Cookbooks

Real Mexican Food for People with Diabetes

By Doris Cross

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More than 150 recipes geared to a diabetic's needs that still maintain a lot of authentic taste. Enjoy Fiesta Tortilla Corn Chowder, Blackened Chicken Enchiladas, and Southwest Corn Fritters.
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Nuevo Latino: Recipes that Celebrate the New Latin- American Cuisine

By Douglas Rodriguez

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The co-owner and chef of New York City's Patria restaurant has created a cookbook for Americans who want to experience the dazzling delights of Latin-American cuisine. Sweet citrus combines with sharp and earthy flavors of garlic, mustard, shallots and more to awaken the palate of the most jaded diner. The flavors are exciting, and Cuban-born Rodriguez has thoughtfully included a listing of mail order companies that can supply hard-to-find ingredients for small town dwellers.

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From My Mexican Kitchen: Techniques and Ingredients

By Diana Kennedy

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Diana Kennedy is considered by many to be the Julia Child of Mexican cuisine. In this fully illustrated guide, the world-renowned authority on Mexican cuisines returns with an encyclopedic exploration of the foods and cooking traditions she introduced in The Essential Cuisines of Mexico. An entire chapter is devoted to the different kinds of chiles and another on the different types of beans. The first half of the book concerns ingredients while the second half is devoted to technique. Includes step-by-step photographs.

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Cooking the South American Way

By Helga Parnell

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An overview of South American cookery that includes information about the continent's holidays and festivals. Features simple recipes and menu planning that are perfect for school projects or the family kitchen where everybody cooks. This newer edition includes lower calorie and vegetarian recipes.

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Authentic Mexican: Regional Cooking from the Heart of Mexico

By Rick Bayless

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Excellent margin notes for the cook make this one a standout. Example: Simmering Fish Broth: Unlike other broths, fish broth gets bitter and strong if simmered more than 20 or 25 minutes. Who knew?

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A Taste of Puerto Rico

By Yvonne Ortiz

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Savory dishes, old and new, featuring the flavors of Puerto Rico: Pastellilos de Carne (meat turnovers), Cold Mango and Rum Soup, Pina Colada Cakes, and Camarones con Coco (coconut shrimp).

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A Cook's Tour of Mexico: Authentic Recipes from the Country's Best Open-Air Markets, City Fondas, and Home Kitchens

By Nancy Zaslavsky

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Nominated for the prestigious James Beard Award, "A Cook's Tour Of Mexico" includes more than extraordinary, flavorful recipes gathered from the kitchens of country farmers, village bakers, market vendors, and home cooks. The resulting effort is a collection of tantalizing, authentic recipes assembled in a coast-to-coast culinary tour of Mexico.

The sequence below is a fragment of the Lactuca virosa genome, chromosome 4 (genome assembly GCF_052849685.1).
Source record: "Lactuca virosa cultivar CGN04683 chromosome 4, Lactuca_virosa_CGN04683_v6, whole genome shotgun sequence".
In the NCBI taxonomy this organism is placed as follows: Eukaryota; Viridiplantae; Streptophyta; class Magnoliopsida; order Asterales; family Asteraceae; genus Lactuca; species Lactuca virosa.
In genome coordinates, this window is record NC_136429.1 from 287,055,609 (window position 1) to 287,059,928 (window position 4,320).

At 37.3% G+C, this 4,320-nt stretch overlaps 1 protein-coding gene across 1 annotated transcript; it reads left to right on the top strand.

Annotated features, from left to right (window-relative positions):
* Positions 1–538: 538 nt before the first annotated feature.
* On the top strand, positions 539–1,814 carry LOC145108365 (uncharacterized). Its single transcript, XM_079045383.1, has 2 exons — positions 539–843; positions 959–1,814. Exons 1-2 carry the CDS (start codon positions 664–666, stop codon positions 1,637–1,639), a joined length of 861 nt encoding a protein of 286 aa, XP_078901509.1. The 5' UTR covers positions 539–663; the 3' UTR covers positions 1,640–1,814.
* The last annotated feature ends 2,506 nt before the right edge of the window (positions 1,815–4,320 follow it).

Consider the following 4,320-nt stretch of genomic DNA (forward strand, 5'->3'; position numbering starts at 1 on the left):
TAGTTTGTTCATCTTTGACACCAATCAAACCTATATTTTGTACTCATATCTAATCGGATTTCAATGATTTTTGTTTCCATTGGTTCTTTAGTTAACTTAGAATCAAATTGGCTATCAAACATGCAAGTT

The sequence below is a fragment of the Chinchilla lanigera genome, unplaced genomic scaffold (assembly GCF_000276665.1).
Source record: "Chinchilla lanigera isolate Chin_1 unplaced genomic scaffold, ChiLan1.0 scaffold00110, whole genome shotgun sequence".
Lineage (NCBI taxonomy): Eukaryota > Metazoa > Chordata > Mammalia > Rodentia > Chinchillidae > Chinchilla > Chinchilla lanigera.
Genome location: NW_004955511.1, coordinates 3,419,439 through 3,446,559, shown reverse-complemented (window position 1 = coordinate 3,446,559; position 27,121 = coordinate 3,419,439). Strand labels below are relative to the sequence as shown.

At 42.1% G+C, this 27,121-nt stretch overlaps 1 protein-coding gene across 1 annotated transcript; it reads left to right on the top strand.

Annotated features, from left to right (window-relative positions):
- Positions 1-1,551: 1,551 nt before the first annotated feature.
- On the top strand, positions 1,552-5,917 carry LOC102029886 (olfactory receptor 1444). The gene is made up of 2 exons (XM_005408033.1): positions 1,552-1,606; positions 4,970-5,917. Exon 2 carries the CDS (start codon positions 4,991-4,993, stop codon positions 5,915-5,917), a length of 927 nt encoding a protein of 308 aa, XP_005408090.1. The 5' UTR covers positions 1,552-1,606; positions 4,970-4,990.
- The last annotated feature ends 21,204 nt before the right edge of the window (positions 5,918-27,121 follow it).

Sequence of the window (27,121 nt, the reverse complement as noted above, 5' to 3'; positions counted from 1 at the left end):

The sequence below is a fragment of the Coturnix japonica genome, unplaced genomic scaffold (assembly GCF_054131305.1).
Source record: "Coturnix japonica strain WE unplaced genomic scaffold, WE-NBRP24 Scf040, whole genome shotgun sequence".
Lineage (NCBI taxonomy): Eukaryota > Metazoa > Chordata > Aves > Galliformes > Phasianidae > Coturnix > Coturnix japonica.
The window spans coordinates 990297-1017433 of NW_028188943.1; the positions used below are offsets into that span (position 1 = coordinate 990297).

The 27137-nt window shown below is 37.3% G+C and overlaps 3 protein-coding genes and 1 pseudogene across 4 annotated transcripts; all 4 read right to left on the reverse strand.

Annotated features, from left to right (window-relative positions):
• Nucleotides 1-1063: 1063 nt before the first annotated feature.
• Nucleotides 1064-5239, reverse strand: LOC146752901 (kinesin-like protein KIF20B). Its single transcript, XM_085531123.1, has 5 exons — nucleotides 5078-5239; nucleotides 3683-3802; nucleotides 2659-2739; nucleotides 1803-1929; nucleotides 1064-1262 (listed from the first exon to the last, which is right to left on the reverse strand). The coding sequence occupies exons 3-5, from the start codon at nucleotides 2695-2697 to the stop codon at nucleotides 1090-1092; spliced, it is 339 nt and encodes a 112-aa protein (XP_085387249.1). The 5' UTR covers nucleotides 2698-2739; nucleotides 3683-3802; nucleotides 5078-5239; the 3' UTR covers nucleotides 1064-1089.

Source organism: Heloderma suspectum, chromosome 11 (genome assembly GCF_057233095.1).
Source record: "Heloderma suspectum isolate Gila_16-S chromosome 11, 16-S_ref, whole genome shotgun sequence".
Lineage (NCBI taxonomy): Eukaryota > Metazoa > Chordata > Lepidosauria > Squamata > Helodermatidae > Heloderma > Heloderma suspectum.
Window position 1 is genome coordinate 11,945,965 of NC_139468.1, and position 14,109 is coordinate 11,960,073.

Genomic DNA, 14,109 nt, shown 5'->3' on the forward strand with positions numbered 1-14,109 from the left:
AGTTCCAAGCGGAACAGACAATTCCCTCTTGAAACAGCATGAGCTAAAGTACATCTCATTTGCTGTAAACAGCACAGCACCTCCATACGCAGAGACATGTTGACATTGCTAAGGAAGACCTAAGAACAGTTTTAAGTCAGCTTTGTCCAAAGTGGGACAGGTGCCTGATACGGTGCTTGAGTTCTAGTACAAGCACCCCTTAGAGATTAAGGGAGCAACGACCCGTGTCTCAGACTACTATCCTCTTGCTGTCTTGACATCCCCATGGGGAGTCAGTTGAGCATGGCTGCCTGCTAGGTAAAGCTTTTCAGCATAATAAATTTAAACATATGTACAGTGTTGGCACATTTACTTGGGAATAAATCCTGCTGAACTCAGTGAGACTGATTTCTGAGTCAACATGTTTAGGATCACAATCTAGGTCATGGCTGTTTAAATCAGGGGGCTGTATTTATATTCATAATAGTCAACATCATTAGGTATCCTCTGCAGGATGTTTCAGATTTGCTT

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Starbucks Passion for Coffee: A Starbucks Coffee Cookbook

By Dave Olsen

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Remember the NPR April Fool's Day broadcast when they promised Starbucks coffee would be piped hot and fresh into every home? In the 10-plus years since this book was written, Starbucks may not have reached that level of saturation, but with outlets in book shops and discount retail chains, it's certainly coming close. In addition to company history, the Starbucks exec provides 30 recipes for excellent sweets to go with remarkable coffee.

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Moosewood Restaurant: Cooking for Health

I’m a fan of the Moosewood Collective and own a lot of their cookbooks. Last year, I was given another entry to their line, Cooking for Health. I was pleased to see their fresh and easy philosophy of the 1970s had been updated for modern tastes. Never heard of Moosewood? Not everyone has, yet they were named one of 13 most influential restaurants of the 20th century by Bon Appétit magazine, and our own Sammy T’s seems to have drawn on them for vegetarian inspiration. 

Moosewood Restaurant began in 1973 in Ithaca, New York, back when vegetarianism was a new idea for most Americans. It was a popular place, and soon enough their dishes were gathered into a bestselling book. The listings in the first editions of the original Moosewood Cookbook drew a lot on established recipes that happened to be vegetarian and were adapted to be prepared easily with nothing fancier than a blender.

Rick Bayless’ Mexican Everyday

I love the rich, warm flavors of Mexican food, but trying to create anything more than a simple, kid-pleasing taco or Sundays at Moosewood’s tortilla casserole (a family favorite) has left me uncertain as to how to begin.